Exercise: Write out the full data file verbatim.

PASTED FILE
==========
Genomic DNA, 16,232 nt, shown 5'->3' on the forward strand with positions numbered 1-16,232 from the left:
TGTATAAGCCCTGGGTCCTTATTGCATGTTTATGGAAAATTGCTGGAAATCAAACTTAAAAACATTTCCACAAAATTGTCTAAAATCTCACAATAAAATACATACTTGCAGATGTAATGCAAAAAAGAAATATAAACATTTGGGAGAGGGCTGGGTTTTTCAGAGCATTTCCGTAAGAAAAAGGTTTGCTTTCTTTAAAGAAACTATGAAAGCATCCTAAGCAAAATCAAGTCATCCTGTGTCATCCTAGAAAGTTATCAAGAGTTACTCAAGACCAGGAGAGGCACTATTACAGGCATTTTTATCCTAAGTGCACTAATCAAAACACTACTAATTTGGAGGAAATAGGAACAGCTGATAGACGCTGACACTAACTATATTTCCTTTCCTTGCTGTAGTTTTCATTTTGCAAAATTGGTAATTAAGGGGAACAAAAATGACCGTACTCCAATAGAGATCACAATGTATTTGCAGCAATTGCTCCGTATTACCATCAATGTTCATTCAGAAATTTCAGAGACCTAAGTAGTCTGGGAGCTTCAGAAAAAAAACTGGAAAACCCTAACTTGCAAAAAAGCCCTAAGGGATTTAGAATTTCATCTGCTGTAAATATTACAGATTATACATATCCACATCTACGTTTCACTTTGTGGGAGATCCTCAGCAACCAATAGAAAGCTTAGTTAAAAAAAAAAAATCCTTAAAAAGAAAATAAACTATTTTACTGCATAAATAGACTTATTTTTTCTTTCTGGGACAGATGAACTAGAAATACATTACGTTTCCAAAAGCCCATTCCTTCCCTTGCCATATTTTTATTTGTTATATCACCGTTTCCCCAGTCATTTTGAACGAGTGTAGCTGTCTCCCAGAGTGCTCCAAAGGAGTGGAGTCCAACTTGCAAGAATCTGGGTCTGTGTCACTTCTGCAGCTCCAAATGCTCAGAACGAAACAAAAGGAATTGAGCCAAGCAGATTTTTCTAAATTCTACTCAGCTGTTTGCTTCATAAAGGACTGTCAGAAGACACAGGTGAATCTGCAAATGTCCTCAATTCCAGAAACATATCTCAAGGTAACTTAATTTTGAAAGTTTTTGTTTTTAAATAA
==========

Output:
Genomic DNA, 16,232 nt, shown 5'->3' on the forward strand with positions numbered 1-16,232 from the left:
TGTATAAGCCCTGGGTCCTTATTGCATGTTTATGGAAAATTGCTGGAAATCAAACTTAAAAACATTTCCACAAAATTGTCTAAAATCTCACAATAAAATACATACTTGCAGATGTAATGCAAAAAAGAAATATAAACATTTGGGAGAGGGCTGGGTTTTTCAGAGCATTTCCGTAAGAAAAAGGTTTGCTTTCTTTAAAGAAACTATGAAAGCATCCTAAGCAAAATCAAGTCATCCTGTGTCATCCTAGAAAGTTATCAAGAGTTACTCAAGACCAGGAGAGGCACTATTACAGGCATTTTTATCCTAAGTGCACTAATCAAAACACTACTAATTTGGAGGAAATAGGAACAGCTGATAGACGCTGACACTAACTATATTTCCTTTCCTTGCTGTAGTTTTCATTTTGCAAAATTGGTAATTAAGGGGAACAAAAATGACCGTACTCCAATAGAGATCACAATGTATTTGCAGCAATTGCTCCGTATTACCATCAATGTTCATTCAGAAATTTCAGAGACCTAAGTAGTCTGGGAGCTTCAGAAAAAAAACTGGAAAACCCTAACTTGCAAAAAAGCCCTAAGGGATTTAGAATTTCATCTGCTGTAAATATTACAGATTATACATATCCACATCTACGTTTCACTTTGTGGGAGATCCTCAGCAACCAATAGAAAGCTTAGTTAAAAAAAAAAAATCCTTAAAAAGAAAATAAACTATTTTACTGCATAAATAGACTTATTTTTTCTTTCTGGGACAGATGAACTAGAAATACATTACGTTTCCAAAAGCCCATTCCTTCCCTTGCCATATTTTTATTTGTTATATCACCGTTTCCCCAGTCATTTTGAACGAGTGTAGCTGTCTCCCAGAGTGCTCCAAAGGAGTGGAGTCCAACTTGCAAGAATCTGGGTCTGTGTCACTTCTGCAGCTCCAAATGCTCAGAACGAAACAAAAGGAATTGAGCCAAGCAGATTTTTCTAAATTCTACTCAGCTGTTTGCTTCATAAAGGACTGTCAGAAGACACAGGTGAATCTGCAAATGTCCTCAATTCCAGAAACATATCTCAAGGTAACTTAATTTTGAAAGTTTTTGTTTTTAAATAA